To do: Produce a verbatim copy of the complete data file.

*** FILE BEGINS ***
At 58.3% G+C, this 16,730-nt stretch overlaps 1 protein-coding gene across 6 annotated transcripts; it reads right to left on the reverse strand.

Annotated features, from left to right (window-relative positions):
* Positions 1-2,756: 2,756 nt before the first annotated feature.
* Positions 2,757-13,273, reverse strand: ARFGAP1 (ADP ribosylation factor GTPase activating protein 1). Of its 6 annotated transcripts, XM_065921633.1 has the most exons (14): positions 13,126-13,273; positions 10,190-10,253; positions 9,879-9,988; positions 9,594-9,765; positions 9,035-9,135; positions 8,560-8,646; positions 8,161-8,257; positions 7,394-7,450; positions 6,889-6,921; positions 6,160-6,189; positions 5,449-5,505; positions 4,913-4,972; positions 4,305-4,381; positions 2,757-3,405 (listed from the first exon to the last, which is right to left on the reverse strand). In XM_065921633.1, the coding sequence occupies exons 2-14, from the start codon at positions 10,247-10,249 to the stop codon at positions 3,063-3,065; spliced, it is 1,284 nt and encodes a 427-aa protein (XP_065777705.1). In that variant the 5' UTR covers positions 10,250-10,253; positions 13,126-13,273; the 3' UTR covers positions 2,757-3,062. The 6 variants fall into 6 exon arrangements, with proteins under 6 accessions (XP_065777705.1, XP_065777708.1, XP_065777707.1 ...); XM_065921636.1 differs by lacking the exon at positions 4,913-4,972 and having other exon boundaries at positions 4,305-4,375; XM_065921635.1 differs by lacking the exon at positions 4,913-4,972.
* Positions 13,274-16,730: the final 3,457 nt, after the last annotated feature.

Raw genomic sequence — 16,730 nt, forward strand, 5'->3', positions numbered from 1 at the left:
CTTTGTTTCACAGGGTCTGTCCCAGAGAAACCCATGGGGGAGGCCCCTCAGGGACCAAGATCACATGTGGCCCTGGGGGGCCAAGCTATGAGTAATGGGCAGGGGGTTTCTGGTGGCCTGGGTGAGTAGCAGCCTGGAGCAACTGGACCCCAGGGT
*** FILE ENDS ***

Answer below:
At 58.3% G+C, this 16,730-nt stretch overlaps 1 protein-coding gene across 6 annotated transcripts; it reads right to left on the reverse strand.

Annotated features, from left to right (window-relative positions):
* Positions 1-2,756: 2,756 nt before the first annotated feature.
* Positions 2,757-13,273, reverse strand: ARFGAP1 (ADP ribosylation factor GTPase activating protein 1). Of its 6 annotated transcripts, XM_065921633.1 has the most exons (14): positions 13,126-13,273; positions 10,190-10,253; positions 9,879-9,988; positions 9,594-9,765; positions 9,035-9,135; positions 8,560-8,646; positions 8,161-8,257; positions 7,394-7,450; positions 6,889-6,921; positions 6,160-6,189; positions 5,449-5,505; positions 4,913-4,972; positions 4,305-4,381; positions 2,757-3,405 (listed from the first exon to the last, which is right to left on the reverse strand). In XM_065921633.1, the coding sequence occupies exons 2-14, from the start codon at positions 10,247-10,249 to the stop codon at positions 3,063-3,065; spliced, it is 1,284 nt and encodes a 427-aa protein (XP_065777705.1). In that variant the 5' UTR covers positions 10,250-10,253; positions 13,126-13,273; the 3' UTR covers positions 2,757-3,062. The 6 variants fall into 6 exon arrangements, with proteins under 6 accessions (XP_065777705.1, XP_065777708.1, XP_065777707.1 ...); XM_065921636.1 differs by lacking the exon at positions 4,913-4,972 and having other exon boundaries at positions 4,305-4,375; XM_065921635.1 differs by lacking the exon at positions 4,913-4,972.
* Positions 13,274-16,730: the final 3,457 nt, after the last annotated feature.

Raw genomic sequence — 16,730 nt, forward strand, 5'->3', positions numbered from 1 at the left:
CTTTGTTTCACAGGGTCTGTCCCAGAGAAACCCATGGGGGAGGCCCCTCAGGGACCAAGATCACATGTGGCCCTGGGGGGCCAAGCTATGAGTAATGGGCAGGGGGTTTCTGGTGGCCTGGGTGAGTAGCAGCCTGGAGCAACTGGACCCCAGGGT